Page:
Washington, D.C.—Amazon’s choice for HQ2—is the polar opposite of Seattle in terms of types of tech jobs. In fact, as Kolko points out, the two are the most dissimilar tech hubs. “If Amazon had wanted a metro like Seattle for its major expansion, the Bay Area would have come closest,” Kolko writes. “And several metros outside the eight hubs, like Portland, Oregon, and San Diego, looked more like Seattle in tech mix than Washington did.”

The top eight tech hubs also lead in their concentration of the most cutting-edge jobs or what Kolko dubs “hot tech”—jobs with high salaries and rapid growth, like data scientist or cloud engineer. San Francisco had the largest concentration of these hot-tech job postings, making up nearly a fifth of all tech job postings, followed closely by nearby San Jose. Boston, Austin, and Seattle, also had large concentrations of hot tech jobs. But Raleigh, Washington, D.C., and Baltimore were either at or below the national average for these hot tech jobs. Hot-tech jobs were also concentrated in large metros, making up 12 percent of tech job postings there, compared to 6 percent in mid-sized metros.

(Jed Kolko)

Where the rest is rising

So what about the “Rise of the Rest?” Kolko finds that there are, in fact, smaller tech hubs growing outside of the dominant cities, to take advantage of lower costs of living, different talent pools, and geographic diversity.

To capitalize on that talent market, startups increasingly locate in college towns like Boulder, Colorado; Ann Arbor, Michigan; Durham-Chapel Hill, North Carolina (the other pillar of the Research Triangle); and Trenton, New Jersey (which includes Princeton). Other metros tend to offer other unique industries: Huntsville, Alabama, and Palm Bay-Melbourne-Titusville, Florida, are both military or aerospace hubs. And Fayetteville, Arkansas is home to Walmart and the University of Arkansas.

(Jed Kolko)

“The big takeaway is that the established hubs are maintaining their lead. Plus: fast-growing, high-paying tech jobs are especially concentrated in the top hubs,” Kolko notes. “Other metros really haven’t broken into their ranks,” he said. “Still, there are plenty of opportunities in tech outside these hubs, including in smaller, more affordable metros across the country.”

While the data do not show it yet, high-tech America may be approaching that inflection point. As the late great political economist Mancur Olson liked to remind us, industry leaders—like Pittsburgh in steel or Detroit in automobiles—ultimately sow the seeds of their own demise. They falter and lose their edge largely as a result of their own self-inflicted wounds, what he called “institutional sclerosis.” Today’s emerging hubs provide substantial cost advantages over these established places and appear far more willing to capitalize on opportunities that come their way. Only time will tell.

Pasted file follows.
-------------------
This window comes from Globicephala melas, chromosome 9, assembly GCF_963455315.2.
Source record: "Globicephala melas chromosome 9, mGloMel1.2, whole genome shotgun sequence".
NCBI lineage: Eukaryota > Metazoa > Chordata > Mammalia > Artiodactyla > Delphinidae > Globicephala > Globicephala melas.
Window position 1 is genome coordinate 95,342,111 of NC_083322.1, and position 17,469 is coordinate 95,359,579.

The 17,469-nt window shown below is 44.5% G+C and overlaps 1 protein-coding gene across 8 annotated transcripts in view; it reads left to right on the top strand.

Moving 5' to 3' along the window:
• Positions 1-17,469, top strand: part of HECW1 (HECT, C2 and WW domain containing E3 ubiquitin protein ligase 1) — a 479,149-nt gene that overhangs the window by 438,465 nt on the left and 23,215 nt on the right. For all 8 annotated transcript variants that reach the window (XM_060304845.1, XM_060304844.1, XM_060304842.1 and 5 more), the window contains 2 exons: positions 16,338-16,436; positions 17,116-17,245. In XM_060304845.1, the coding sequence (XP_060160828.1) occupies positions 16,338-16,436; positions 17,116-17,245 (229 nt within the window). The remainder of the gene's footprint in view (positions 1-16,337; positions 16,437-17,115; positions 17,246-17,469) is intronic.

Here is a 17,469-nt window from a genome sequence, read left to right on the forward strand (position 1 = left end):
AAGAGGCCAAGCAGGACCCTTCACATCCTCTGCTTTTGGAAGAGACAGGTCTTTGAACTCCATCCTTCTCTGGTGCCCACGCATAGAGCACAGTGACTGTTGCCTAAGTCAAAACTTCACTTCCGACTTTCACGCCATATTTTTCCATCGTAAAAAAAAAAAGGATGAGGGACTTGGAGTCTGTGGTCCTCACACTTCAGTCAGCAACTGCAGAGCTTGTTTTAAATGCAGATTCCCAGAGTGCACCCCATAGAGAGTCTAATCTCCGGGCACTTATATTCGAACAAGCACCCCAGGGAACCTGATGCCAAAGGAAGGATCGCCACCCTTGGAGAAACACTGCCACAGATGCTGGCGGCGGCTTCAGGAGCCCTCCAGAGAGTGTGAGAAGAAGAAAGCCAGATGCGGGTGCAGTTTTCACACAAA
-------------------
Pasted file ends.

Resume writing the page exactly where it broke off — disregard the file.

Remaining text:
CityLab editorial fellow Claire Tran contributed research and editorial assistance to this article.

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Conversations With D.C. Uber Drivers Reveal Stress and Debt

In 2016, a group of 40 Washington, D.C., Uber drivers sat down with Georgetown researchers to offer a window into life on the road. Many of them said that they were spiraling into debt; that their wages were constantly fluctuating, often with little notice; that the job threatened their mental and physical health—and that, if given the option, they would keep right on driving.

A report released today, out of Georgetown’s Kalmanovitz Initiative for Labor and the Working Poor, includes excerpts of those conversations and findings from surveys taken by the drivers, whose names were changed to protect their identities and their jobs. The report offers only an anecdotal snapshot from a small sample size of drivers, taken during Uber’s earlier days. In the years since the interviews were conducted, the company has hired a new CEO, introduced tipping, and rolled out new driver-friendly promotions and incentives, like an Uber Pro rewards program in 10 cities, and free online education benefits.

“Driver-partners are the heart of our service—and Uber would not be what it is today without them,” an Uber spokesperson said in a statement. “Building on what we’ve already introduced … we’ll continue to improve the experience for and with drivers, every day.”

But a few of the pain points drivers cited in 2016 have held constant, and—by Uber’s own admission in its recent IPO filing—others may only get more painful.